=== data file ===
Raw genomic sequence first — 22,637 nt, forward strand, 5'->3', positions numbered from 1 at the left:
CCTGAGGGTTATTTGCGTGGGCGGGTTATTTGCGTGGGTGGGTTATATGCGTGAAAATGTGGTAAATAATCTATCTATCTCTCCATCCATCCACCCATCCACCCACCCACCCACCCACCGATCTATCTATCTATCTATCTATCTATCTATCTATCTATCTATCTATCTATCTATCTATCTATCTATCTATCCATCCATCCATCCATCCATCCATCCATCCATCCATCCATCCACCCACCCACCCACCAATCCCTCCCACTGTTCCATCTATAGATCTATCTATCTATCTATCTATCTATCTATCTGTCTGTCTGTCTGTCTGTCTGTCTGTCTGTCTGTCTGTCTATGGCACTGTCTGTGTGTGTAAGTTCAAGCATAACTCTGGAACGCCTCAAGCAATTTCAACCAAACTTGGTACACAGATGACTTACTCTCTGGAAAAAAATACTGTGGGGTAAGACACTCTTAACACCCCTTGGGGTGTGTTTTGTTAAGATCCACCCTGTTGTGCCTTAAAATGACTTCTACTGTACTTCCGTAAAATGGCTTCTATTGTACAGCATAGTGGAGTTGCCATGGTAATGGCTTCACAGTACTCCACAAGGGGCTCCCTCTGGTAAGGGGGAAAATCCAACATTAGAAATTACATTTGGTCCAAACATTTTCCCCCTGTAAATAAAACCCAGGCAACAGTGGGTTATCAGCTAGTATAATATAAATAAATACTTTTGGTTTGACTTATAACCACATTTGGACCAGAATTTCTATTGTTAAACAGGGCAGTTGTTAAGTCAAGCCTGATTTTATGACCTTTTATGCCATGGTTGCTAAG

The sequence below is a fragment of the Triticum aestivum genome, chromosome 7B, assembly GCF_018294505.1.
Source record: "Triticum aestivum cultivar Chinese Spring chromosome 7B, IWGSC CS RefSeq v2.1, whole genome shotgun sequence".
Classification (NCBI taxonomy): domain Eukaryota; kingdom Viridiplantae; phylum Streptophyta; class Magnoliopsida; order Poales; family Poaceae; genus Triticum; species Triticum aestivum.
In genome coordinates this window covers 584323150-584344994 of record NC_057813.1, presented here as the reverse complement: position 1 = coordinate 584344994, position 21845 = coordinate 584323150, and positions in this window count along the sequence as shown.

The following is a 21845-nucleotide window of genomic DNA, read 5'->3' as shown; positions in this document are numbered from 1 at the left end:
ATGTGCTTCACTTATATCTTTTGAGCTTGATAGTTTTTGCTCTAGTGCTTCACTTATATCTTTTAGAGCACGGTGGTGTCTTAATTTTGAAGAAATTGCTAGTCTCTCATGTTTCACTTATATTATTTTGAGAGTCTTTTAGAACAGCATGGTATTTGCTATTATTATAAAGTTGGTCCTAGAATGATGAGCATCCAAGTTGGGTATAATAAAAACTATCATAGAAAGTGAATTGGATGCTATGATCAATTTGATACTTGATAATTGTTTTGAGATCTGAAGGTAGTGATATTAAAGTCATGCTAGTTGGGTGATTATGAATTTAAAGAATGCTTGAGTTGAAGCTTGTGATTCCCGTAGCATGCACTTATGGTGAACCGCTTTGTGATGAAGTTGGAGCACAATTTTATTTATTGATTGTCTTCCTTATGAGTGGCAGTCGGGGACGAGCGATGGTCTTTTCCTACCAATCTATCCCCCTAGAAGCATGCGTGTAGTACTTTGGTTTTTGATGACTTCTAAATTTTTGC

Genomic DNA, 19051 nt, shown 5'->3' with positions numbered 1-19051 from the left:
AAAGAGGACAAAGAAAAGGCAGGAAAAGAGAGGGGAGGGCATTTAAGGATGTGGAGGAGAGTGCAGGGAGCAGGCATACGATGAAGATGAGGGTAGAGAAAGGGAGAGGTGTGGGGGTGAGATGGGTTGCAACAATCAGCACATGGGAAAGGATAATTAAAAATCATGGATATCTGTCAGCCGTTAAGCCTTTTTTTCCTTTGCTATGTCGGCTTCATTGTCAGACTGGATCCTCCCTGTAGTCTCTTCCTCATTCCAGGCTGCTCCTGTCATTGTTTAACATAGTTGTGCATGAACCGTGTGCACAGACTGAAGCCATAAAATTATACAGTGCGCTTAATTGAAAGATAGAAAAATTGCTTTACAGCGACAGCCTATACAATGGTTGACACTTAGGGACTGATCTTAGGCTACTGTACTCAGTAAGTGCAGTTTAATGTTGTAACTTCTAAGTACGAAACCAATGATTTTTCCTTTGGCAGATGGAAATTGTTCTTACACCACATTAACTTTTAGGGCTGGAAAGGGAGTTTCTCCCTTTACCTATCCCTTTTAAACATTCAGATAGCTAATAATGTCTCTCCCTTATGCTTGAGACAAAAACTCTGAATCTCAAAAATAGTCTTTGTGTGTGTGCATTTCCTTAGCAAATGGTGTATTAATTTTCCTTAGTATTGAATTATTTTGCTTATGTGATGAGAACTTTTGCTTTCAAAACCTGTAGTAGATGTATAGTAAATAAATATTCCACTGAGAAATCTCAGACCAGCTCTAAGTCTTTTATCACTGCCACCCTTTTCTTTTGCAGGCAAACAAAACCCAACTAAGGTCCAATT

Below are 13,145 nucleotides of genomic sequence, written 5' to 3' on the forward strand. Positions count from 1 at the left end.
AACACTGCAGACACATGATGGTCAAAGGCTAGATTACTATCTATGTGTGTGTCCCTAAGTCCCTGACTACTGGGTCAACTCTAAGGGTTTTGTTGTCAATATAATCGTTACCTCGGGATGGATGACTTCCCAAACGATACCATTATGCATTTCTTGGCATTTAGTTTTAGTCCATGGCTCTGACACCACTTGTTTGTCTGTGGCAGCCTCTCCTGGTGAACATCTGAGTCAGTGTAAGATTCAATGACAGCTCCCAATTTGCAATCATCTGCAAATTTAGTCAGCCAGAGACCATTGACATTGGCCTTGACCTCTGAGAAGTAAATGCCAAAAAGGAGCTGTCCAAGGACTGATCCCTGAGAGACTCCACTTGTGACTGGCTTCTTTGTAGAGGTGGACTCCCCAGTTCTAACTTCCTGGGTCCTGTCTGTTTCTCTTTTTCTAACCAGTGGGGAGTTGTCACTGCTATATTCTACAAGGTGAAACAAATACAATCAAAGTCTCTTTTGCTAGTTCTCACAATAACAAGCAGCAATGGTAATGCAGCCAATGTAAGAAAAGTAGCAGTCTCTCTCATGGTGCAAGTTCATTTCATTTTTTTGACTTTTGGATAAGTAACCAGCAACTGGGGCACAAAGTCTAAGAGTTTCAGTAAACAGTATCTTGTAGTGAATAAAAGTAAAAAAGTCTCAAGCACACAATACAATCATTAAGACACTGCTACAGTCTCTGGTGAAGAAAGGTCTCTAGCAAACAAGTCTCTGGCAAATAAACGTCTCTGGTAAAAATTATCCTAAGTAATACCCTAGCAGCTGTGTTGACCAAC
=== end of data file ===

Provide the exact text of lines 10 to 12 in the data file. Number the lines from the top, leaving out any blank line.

AAAGAGGACAAAGAAAAGGCAGGAAAAGAGAGGGGAGGGCATTTAAGGATGTGGAGGAGAGTGCAGGGAGCAGGCATACGATGAAGATGAGGGTAGAGAAAGGGAGAGGTGTGGGGGTGAGATGGGTTGCAACAATCAGCACATGGGAAAGGATAATTAAAAATCATGGATATCTGTCAGCCGTTAAGCCTTTTTTTCCTTTGCTATGTCGGCTTCATTGTCAGACTGGATCCTCCCTGTAGTCTCTTCCTCATTCCAGGCTGCTCCTGTCATTGTTTAACATAGTTGTGCATGAACCGTGTGCACAGACTGAAGCCATAAAATTATACAGTGCGCTTAATTGAAAGATAGAAAAATTGCTTTACAGCGACAGCCTATACAATGGTTGACACTTAGGGACTGATCTTAGGCTACTGTACTCAGTAAGTGCAGTTTAATGTTGTAACTTCTAAGTACGAAACCAATGATTTTTCCTTTGGCAGATGGAAATTGTTCTTACACCACATTAACTTTTAGGGCTGGAAAGGGAGTTTCTCCCTTTACCTATCCCTTTTAAACATTCAGATAGCTAATAATGTCTCTCCCTTATGCTTGAGACAAAAACTCTGAATCTCAAAAATAGTCTTTGTGTGTGTGCATTTCCTTAGCAAATGGTGTATTAATTTTCCTTAGTATTGAATTATTTTGCTTATGTGATGAGAACTTTTGCTTTCAAAACCTGTAGTAGATGTATAGTAAATAAATATTCCACTGAGAAATCTCAGACCAGCTCTAAGTCTTTTATCACTGCCACCCTTTTCTTTTGCAGGCAAACAAAACCCAACTAAGGTCCAATT

Below are 13,145 nucleotides of genomic sequence, written 5' to 3' on the forward strand. Positions count from 1 at the left end.
AACACTGCAGACACATGATGGTCAAAGGCTAGATTACTATCTATGTGTGTGTCCCTAAGTCCCTGACTACTGGGTCAACTCTAAGGGTTTTGTTGTCAATATAATCGTTACCTCGGGATGGATGACTTCCCAAACGATACCATTATGCATTTCTTGGCATTTAGTTTTAGTCCATGGCTCTGACACCACTTGTTTGTCTGTGGCAGCCTCTCCTGGTGAACATCTGAGTCAGTGTAAGATTCAATGACAGCTCCCAATTTGCAATCATCTGCAAATTTAGTCAGCCAGAGACCATTGACATTGGCCTTGACCTCTGAGAAGTAAATGCCAAAAAGGAGCTGTCCAAGGACTGATCCCTGAGAGACTCCACTTGTGACTGGCTTCTTTGTAGAGGTGGACTCCCCAGTTCTAACTTCCTGGGTCCTGTCTGTTTCTCTTTTTCTAACCAGTGGGGAGTTGTCACTGCTATATTCTACAAGGTGAAACAAATACAATCAAAGTCTCTTTTGCTAGTTCTCACAATAACAAGCAGCAATGGTAATGCAGCCAATGTAAGAAAAGTAGCAGTCTCTCTCATGGTGCAAGTTCATTTCATTTTTTTGACTTTTGGATAAGTAACCAGCAACTGGGGCACAAAGTCTAAGAGTTTCAGTAAACAGTATCTTGTAGTGAATAAAAGTAAAAAAGTCTCAAGCACACAATACAATCATTAAGACACTGCTACAGTCTCTGGTGAAGAAAGGTCTCTAGCAAACAAGTCTCTGGCAAATAAACGTCTCTGGTAAAAATTATCCTAAGTAATACCCTAGCAGCTGTGTTGACCAAC